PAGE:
I wrote a piece about barriers to cultured meat in this conversation piece (Cultured meat seems gross? It's much better than animal agriculture) and have expanded on this a little in my research since. In brief, the belief that cultured meat is unnatural or disgusting is a major barrier, which seems to be related to conservatism and distrust in science (paper here: Testing potential psychological predictors of attitudes towards cultured meat - ScienceDirect). It also seems to be underpinned by the belief that natural things are better. There is relevant research drawing links between attitudes toward GM food and cultured meat, raising the concern that cultured meat could end up like GM food if the public-face isn’t well handled (Sentience Institute | What can the adoption of GM foods teach us about the adoption of other food technologies?).
Other concerns seem to be health and safety, and a concern for the impact on farmers and the farming community. I don’t have data to support this yet, but I also predict that concerns with health and safety link to the public not believing the claims made about cultured meat (e.g. that it’s exactly the same as regular meat). I should have data on whether this is accurate in the coming months.
I think terminology is also an important consideration for acceptance. There are a number of studies on this (e.g. https://www.gfi.org/images/uploads/2018/09/INN-RPT-Cellular-Agriculture-Nomenclature-2018-0921.pdf). Cultured, clean, and cell-based are all generally accepted. But GFI has recently started promoting the term “cultivated” meat (https://www.gfi.org/cultivatedmeat). It’s generally accepted that lab-grown, in vitro or artificial are always seen negatively.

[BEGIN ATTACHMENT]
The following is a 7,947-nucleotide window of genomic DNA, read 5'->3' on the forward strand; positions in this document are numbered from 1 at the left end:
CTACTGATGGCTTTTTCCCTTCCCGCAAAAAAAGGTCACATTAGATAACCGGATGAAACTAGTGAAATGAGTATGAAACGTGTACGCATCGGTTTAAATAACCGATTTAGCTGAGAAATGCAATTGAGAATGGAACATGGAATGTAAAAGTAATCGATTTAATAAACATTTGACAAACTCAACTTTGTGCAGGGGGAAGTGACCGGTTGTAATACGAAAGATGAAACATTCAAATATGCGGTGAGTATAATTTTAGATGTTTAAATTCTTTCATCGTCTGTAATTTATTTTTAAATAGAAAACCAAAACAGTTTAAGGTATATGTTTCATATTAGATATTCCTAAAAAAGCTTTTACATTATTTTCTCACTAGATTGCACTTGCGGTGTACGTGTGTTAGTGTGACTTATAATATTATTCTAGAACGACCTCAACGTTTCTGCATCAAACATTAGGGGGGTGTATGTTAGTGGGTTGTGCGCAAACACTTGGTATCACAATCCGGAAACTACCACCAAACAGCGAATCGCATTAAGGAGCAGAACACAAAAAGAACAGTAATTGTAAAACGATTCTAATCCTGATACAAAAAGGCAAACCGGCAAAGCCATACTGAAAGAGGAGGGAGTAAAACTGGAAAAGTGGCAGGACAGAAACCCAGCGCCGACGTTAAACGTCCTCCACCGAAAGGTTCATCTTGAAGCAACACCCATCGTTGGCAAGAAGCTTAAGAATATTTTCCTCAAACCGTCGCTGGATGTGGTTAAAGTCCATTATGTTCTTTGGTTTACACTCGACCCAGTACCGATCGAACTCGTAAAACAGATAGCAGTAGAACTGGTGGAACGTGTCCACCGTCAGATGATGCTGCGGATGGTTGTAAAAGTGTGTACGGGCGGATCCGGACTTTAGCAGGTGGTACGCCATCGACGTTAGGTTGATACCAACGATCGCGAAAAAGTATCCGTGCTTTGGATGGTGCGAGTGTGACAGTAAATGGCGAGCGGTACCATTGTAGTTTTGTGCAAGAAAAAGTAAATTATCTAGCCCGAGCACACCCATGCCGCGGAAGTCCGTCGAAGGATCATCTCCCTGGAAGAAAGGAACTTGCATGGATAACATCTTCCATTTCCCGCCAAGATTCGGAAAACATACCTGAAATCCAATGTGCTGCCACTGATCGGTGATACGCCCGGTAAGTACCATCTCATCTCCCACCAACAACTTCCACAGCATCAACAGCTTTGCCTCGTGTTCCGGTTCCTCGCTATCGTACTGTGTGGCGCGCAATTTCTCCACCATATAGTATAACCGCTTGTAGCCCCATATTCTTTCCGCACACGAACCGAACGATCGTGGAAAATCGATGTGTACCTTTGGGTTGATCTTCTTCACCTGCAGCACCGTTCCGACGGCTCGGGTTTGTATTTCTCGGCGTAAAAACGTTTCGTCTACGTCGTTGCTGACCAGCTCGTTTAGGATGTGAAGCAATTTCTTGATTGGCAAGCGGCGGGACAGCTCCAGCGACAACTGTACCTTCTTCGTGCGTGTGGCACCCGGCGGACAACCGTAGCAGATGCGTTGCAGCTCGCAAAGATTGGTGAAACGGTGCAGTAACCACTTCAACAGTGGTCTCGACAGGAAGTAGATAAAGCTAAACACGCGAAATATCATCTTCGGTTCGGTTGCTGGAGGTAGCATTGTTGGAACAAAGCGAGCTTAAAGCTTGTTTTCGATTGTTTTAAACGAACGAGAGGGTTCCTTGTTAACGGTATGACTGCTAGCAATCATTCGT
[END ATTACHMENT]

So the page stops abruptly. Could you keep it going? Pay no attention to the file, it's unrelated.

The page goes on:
I am less familiar with acceptance of plant-based meat. I know GFI will soon be releasing a number of white papers summarising relevant literature, which would be a good resource. From my reading, nutritional concerns (in addition to price, taste and convenience) seems to the biggest barrier.
@mattiwilks thank you for your sharing your thoughts about customer adoption through the lens of consumer acceptance.
What impact does social sharing have on consumer adoption of meat alternatives, and how might product placement play into this? For instance, today McDonalds announced its offering of the Beyond Meat P.L.T. (plant, lettuce, and tomato) in Canada. Read more here: https://tcrn.ch/2n0Cp88.
How might similar market entry approaches improve customer acceptance of alternative meat products?
What recommendations do you have for our team in terms of adopting a culturally sensitive or “versatile” approach?
Exciting to hear about McDonalds!
I am not entirely sure what you mean by social sharing? Do you mean social media? Or more generally conceptualising food as a social activity?
In terms of versatility, one thing that does come to mind is the need to move away from the burger model. This seems to be the prototype being adopted in most places (and given the US diet that is unsurprising). But most people/most cultures don’t eat burgers frequently and I think a push for non-Western meat alternatives is really important, especially given growing meat consumption in China and India.
Please let me know if I haven’t answered what you were asking!
One of the challenges for customers may be change. Making a decision to purchase a plant based protein as opposed to the their traditional or regular purchases. The price point is an issue when addressing consumers; How will the consumer justify the price of a designer lab meat to that of a factory-farmed protein?